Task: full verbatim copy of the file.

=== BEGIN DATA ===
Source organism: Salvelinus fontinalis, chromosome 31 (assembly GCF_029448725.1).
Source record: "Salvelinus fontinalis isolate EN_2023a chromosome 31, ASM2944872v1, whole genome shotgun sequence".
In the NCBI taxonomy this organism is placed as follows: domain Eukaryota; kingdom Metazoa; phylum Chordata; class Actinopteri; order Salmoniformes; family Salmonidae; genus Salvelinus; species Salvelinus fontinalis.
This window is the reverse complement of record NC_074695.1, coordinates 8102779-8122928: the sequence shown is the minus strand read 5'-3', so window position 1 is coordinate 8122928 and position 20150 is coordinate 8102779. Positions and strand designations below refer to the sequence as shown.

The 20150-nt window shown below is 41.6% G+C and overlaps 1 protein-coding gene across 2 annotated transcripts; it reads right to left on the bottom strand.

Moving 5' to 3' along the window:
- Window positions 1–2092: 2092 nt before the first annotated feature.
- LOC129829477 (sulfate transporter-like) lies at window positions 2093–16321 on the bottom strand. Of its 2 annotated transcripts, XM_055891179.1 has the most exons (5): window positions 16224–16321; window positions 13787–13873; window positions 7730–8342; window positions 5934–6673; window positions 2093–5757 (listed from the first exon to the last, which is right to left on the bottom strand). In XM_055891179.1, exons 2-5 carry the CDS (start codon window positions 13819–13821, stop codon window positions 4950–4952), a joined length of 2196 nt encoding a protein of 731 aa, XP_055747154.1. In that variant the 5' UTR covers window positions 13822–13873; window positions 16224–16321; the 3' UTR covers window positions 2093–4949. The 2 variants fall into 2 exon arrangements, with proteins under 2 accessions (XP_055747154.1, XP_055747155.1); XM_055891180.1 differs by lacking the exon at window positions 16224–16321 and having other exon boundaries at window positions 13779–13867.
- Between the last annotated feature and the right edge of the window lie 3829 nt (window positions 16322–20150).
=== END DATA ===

Source organism: Salvelinus fontinalis, chromosome 31 (assembly GCF_029448725.1).
Source record: "Salvelinus fontinalis isolate EN_2023a chromosome 31, ASM2944872v1, whole genome shotgun sequence".
In the NCBI taxonomy this organism is placed as follows: domain Eukaryota; kingdom Metazoa; phylum Chordata; class Actinopteri; order Salmoniformes; family Salmonidae; genus Salvelinus; species Salvelinus fontinalis.
This window is the reverse complement of record NC_074695.1, coordinates 8102779-8122928: the sequence shown is the minus strand read 5'-3', so window position 1 is coordinate 8122928 and position 20150 is coordinate 8102779. Positions and strand designations below refer to the sequence as shown.

The 20150-nt window shown below is 41.6% G+C and overlaps 1 protein-coding gene across 2 annotated transcripts; it reads right to left on the bottom strand.

Moving 5' to 3' along the window:
- Window positions 1–2092: 2092 nt before the first annotated feature.
- LOC129829477 (sulfate transporter-like) lies at window positions 2093–16321 on the bottom strand. Of its 2 annotated transcripts, XM_055891179.1 has the most exons (5): window positions 16224–16321; window positions 13787–13873; window positions 7730–8342; window positions 5934–6673; window positions 2093–5757 (listed from the first exon to the last, which is right to left on the bottom strand). In XM_055891179.1, exons 2-5 carry the CDS (start codon window positions 13819–13821, stop codon window positions 4950–4952), a joined length of 2196 nt encoding a protein of 731 aa, XP_055747154.1. In that variant the 5' UTR covers window positions 13822–13873; window positions 16224–16321; the 3' UTR covers window positions 2093–4949. The 2 variants fall into 2 exon arrangements, with proteins under 2 accessions (XP_055747154.1, XP_055747155.1); XM_055891180.1 differs by lacking the exon at window positions 16224–16321 and having other exon boundaries at window positions 13779–13867.
- Between the last annotated feature and the right edge of the window lie 3829 nt (window positions 16322–20150).